How can keep siblings from parents' estate? - AgingCare.com

How can keep siblings from parents' estate?

Follow
Share

My siblings have made social service assistance their careers and have a plethora of other issues. My parents are ill, but not terminal (yet). My parents are concerned that my siblings will try to have them deemed as unfit to care for themselves and will get their hands in their financials, take their money, and leave them out to dry. My siblings live in the same town, I live thousands of miles away; if something happens to my parents I won't be able to get to where they live before my siblings get to the house and sell everything or deplete the accounts, or protect my parents and their property. My parents want me to handle everything and do not want my siblings to have any say so in their affairs. What can I do and what can my parents do to try and prevent my siblings from destroying my parents' lives?

My parents moving to where I am is not an option. Neither are unfit in any way. I talk to my parents weekly, at the very least, and they are of sound minds.

My siblings have always been troublesome for my parents and though they live by my parents, the only time they talk to them is when they want something, usually money. My siblings have stolen from my parents (and me) in the past, and have been too busy to take them to appointments (for example, if my parent couldn't drive for some reason) until my parents offered to fill up their car with gas (in one of the states that gasoline is the highest in the nation), buy them a meal, and give them money for their time and trouble (usually $100 is the 'going rate' for helping our parents).

Obviously, I have no respect for my siblings; but that aside, I want to make sure my parents, their home and finances aren't trampled on, stolen, besieged and left for dragon fodder until I get there.

What can I and my parents do to prevent this? Any information and input is greatly appreciated.

This question has been closed for answers. Ask a New Question.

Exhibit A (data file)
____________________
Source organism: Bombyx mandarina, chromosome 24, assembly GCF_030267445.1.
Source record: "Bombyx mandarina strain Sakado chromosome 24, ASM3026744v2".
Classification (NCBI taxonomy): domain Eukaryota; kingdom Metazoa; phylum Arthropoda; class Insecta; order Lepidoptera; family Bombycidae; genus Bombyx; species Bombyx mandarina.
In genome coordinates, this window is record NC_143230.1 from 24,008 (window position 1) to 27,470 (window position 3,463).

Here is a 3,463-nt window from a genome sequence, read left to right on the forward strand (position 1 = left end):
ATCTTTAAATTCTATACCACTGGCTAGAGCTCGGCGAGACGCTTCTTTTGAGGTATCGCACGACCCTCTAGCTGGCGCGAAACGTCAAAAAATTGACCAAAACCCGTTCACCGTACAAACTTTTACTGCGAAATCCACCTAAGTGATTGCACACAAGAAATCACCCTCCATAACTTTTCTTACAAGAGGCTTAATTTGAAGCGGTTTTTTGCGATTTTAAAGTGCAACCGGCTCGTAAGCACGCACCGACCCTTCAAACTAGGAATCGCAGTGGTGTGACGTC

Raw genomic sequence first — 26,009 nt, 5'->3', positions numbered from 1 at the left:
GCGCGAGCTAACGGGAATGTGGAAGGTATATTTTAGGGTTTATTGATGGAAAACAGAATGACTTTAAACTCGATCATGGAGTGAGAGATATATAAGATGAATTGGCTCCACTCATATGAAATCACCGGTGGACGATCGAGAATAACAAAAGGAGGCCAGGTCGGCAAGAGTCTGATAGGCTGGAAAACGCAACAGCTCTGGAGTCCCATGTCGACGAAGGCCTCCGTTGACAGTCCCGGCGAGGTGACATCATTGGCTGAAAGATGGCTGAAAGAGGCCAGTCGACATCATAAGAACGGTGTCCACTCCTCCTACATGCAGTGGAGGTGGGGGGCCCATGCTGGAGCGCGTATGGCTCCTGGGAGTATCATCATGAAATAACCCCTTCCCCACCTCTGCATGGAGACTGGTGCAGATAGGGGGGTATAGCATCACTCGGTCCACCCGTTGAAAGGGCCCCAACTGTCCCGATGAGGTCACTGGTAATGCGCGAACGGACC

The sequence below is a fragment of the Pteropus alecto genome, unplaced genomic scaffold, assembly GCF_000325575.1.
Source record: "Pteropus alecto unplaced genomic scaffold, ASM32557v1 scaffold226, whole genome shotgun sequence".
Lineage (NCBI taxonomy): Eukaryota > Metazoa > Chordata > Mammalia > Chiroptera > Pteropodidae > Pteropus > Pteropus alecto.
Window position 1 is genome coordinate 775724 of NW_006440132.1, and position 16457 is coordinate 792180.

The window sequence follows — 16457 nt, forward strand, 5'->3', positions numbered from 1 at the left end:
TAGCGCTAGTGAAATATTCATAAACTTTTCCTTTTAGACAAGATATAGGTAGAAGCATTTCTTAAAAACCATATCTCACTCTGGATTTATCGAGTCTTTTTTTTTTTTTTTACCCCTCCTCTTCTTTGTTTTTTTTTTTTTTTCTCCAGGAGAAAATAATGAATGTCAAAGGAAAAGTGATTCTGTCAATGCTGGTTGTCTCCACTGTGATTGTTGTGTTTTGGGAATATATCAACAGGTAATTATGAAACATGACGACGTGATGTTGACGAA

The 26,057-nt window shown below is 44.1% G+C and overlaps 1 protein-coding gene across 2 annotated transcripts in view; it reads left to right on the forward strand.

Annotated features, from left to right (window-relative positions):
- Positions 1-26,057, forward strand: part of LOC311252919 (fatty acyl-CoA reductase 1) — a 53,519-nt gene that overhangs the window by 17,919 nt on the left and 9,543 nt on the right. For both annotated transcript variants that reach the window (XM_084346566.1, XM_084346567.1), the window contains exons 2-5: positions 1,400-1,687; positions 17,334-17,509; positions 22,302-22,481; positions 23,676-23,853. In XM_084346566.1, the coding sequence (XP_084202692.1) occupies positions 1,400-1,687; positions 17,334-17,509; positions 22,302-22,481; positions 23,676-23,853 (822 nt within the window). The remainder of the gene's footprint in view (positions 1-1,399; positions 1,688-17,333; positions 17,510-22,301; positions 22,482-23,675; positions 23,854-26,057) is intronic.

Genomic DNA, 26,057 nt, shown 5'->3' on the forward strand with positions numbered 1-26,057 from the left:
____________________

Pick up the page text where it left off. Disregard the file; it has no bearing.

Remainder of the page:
10

Answers

Show:
Thank you all so much for your support and help. I haven't had a chance to check this in awhile and it was very comforting to come back and read such great, helpful, and kind words.

I sincerely appreciate you all. I will be finding an elder attorney to help, and my parents have already begun the process on their end.

It's a sensitive topic, and for years I've been timid to speak with my parents about it. I haven't spoken to my siblings in years, but my parents have kept me informed of their antics. It breaks my heart that I can't be there by their side, and I am always worried about them. Since one sibling has recently approached them about their health situations and their finances, my parents are even more anxious to get their futures settled and your information will be helpful.

Thank you again, I'm a little more confident that my siblings will not ruin my parents' future for which they have worked many long and hard years.
Helpful Answer (2)
Report

Do exactly what VW and Igloo have stated, read and re read and then move on it fast. In all honesty I have to say that I don't really see how it is possible to live so far away from your parents and do this. I live in the house with my mother and it is a good thing I do because there are issues that arise that need your immediate attention and how you can do that thousands of miles away is nothing short of a miracle in my book.

Do listen to Igloo and VW their advice is exactly what I would have said!
Helpful Answer (1)
Report

Go to an Elder Care Attorney TODAY and get their advice and follow it! WV and Igloo gave wonderful advice and both hit on the highlights of the situation you are soon to find yourself in. I'm so sorry you're going through this. May GOD Bless you for what you're undertaking, you're an Angel.
Helpful Answer (2)
Report

My sister did the same thing. Unfortunetly I didn't find out until after my dad died and learned she had a secret POA and had, had her daughter's name put on his checking account. I was his executrix. There are evil and greedy people out thee!
Helpful Answer (2)
Report

vw - great advise for doing all this via trusts.

BUT trusts can be problematic IF mom & dad need to apply for Medicaid in the future. Each state administers Medicaid under their own rules but within federal guidelines. Some states are more flexible on trusts while others view it as Medicaid asset avoidance. Please make sure your attorney is experienced in elder law as it applies for your state. Most estate attorneys are about taxes and probate & generational pass through which is fine but alot of these are viewed by Medicaid as deliberately done to avoid having countable resources for Medicaid.I'd suggest getting a NAELA attorney. This site has a drops-down list of elder law attorneys by state, I'd start there.

What I have found in this journey with my mom & MIL, is that unless they are generationally wealthy, if they live long enough they will run out of money and the caregivers (whether family or hired) will run out of steam or ability to take care of their needs @ home, and they will need to enter a NH. They will need to eventually apply for Medicaid to pay for the NH. So you need to pro-actively plan that whatever you do with their $ and assets that it will work in the future for Medicaid.